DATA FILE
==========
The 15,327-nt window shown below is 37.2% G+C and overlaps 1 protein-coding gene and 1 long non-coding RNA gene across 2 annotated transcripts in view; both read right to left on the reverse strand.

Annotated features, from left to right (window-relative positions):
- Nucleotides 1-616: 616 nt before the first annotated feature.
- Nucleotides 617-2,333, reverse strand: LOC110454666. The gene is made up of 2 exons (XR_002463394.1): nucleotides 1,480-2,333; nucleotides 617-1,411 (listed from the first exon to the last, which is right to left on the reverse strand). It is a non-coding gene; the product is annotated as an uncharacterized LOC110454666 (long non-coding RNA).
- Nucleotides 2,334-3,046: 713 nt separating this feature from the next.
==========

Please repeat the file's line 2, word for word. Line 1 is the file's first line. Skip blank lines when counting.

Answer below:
Annotated features, from left to right (window-relative positions):